Reported Speech and Metapragmatics
Edited by John A. Lucy
Publisher: Cambridge University Press
Print Publication Year: 1993
Online Publication Date:January 2010
Chapter DOI: http://dx.doi.org/10.1017/CBO9780511621031.017
“The ‘me’ is a man's reply to his own talk”
George Herbert Mead's social psychology is unique for, among other things, its emphasis on linguistic communication to explain the development of the self. For this reason alone it should be of interest to students of language and culture. I will argue that an understanding of his theory depends crucially upon a modern notion of metapragmatics (Silverstein 1976, 1981); hence the relevance of the concerns of this volume to Meadian scholarship.
However, the demonstration of this claim that the idea of metapragmatics is at the heart of Mead's theory of self cannot be easily achieved without a comprehensive overview of his work. There are several reasons for the necessity of such an overview.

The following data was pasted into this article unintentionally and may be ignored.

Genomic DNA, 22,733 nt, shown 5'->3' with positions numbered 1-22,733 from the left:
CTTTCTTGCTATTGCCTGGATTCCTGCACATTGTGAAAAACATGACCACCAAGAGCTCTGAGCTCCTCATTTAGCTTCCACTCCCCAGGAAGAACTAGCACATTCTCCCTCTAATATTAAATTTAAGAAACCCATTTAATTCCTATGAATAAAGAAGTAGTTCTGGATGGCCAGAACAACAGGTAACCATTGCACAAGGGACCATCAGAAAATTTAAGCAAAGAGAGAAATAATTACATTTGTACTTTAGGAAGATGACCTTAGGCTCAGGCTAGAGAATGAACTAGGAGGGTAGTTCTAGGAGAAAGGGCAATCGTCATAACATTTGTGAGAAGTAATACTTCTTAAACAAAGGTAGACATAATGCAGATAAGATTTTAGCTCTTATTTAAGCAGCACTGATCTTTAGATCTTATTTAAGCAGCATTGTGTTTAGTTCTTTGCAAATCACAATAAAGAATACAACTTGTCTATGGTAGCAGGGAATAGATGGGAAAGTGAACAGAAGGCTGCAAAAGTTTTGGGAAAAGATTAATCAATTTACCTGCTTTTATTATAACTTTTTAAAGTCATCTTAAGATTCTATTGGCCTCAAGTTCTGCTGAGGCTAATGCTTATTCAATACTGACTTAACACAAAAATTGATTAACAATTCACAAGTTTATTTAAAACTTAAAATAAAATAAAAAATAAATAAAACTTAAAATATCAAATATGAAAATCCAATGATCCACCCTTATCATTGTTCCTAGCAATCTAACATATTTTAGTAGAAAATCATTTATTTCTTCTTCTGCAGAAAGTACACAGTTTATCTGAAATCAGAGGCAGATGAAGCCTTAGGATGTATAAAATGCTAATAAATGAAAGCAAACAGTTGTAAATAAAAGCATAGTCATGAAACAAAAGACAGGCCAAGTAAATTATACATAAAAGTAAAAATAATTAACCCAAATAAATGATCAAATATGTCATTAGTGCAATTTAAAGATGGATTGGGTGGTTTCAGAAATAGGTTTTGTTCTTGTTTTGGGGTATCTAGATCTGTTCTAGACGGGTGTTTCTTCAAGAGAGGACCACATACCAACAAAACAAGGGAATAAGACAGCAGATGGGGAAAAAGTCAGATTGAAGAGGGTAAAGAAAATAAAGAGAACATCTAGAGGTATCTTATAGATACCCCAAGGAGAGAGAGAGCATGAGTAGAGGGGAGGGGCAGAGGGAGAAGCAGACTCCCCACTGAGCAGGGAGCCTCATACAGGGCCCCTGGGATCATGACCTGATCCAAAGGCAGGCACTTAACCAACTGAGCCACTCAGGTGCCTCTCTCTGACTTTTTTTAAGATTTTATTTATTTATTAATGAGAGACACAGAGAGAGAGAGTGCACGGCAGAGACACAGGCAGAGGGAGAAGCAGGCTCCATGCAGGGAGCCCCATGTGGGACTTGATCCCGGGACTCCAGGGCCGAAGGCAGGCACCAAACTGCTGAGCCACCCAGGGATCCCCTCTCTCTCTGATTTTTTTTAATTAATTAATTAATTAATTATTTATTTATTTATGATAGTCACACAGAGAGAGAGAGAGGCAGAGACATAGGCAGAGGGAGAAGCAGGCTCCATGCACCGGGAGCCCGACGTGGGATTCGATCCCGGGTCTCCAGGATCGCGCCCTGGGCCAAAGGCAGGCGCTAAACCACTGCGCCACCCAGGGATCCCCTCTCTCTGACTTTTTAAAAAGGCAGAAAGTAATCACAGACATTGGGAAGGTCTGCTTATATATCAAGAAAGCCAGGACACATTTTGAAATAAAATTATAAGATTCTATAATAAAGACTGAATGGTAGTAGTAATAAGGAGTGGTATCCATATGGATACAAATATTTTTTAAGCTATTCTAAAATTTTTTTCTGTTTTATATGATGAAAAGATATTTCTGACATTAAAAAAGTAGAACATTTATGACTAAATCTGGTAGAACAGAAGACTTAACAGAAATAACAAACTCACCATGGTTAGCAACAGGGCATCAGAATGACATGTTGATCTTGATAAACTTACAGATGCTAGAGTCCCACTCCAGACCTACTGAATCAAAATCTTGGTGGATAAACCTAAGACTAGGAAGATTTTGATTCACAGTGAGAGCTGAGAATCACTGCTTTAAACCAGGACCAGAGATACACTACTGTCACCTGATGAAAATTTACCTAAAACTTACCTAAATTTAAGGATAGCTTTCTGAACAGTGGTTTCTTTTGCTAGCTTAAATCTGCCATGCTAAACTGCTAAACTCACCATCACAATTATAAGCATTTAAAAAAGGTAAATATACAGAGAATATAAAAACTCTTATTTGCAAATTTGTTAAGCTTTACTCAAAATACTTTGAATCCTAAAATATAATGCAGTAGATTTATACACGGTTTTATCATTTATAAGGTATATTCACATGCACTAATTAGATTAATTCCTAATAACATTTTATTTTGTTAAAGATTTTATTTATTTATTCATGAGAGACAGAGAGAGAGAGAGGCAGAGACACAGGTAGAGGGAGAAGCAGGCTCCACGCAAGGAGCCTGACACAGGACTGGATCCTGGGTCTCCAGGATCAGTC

To begin with, let us observe with Natanson that “the work of a truly major American philosopher is today largely unknown, frequently misunderstood where it is known, and, more often than not, simply ignored” (Natanson 1956: 1). A major part of the problem must be due to the circumstances under which his thought came to be known. He published relatively little in his own lifetime, the overwhelming part of his oeuvre having been edited by his students at the University of Chicago (particularly Charles Morris) from lecture notes and article drafts collected a few years after his death in 1931.
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